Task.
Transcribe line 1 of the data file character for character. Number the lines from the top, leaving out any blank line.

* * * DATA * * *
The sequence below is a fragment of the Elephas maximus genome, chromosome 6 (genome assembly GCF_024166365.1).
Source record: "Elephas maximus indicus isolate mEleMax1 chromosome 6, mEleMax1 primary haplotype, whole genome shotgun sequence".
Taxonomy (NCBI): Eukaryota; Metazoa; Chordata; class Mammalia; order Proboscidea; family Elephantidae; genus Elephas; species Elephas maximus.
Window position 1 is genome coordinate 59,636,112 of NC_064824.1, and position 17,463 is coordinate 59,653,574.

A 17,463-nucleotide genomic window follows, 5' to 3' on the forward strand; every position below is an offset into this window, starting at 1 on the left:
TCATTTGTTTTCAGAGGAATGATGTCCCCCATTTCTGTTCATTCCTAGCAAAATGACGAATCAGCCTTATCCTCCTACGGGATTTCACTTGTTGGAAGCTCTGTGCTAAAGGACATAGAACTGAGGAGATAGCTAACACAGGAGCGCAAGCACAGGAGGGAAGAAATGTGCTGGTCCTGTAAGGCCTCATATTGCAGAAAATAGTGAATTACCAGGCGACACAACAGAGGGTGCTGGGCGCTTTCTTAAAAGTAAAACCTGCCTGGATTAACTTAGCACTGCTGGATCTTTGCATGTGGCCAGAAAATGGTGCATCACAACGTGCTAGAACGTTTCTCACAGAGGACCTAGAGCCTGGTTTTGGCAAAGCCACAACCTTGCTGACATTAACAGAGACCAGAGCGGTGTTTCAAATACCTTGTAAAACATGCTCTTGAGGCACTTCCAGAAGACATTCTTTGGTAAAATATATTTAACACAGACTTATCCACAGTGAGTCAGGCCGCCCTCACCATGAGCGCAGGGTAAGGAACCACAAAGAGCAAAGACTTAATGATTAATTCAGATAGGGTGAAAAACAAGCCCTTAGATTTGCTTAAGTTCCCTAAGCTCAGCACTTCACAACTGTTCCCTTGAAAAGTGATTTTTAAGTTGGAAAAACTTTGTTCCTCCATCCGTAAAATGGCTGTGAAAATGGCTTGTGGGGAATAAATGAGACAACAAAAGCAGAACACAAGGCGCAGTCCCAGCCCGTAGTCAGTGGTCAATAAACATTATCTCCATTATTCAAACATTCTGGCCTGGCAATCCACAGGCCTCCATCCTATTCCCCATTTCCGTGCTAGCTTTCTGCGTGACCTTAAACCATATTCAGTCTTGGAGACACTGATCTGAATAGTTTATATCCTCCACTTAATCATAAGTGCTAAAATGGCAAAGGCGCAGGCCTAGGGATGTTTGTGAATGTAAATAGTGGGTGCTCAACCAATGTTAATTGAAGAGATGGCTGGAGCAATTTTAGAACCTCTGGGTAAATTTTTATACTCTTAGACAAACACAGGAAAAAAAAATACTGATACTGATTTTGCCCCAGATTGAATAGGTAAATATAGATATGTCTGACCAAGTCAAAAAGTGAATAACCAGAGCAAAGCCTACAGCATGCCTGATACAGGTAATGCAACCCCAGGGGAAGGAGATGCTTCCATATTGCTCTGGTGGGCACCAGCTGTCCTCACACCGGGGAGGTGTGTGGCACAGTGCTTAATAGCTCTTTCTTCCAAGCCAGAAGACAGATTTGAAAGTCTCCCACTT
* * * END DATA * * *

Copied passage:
The sequence below is a fragment of the Elephas maximus genome, chromosome 6 (genome assembly GCF_024166365.1).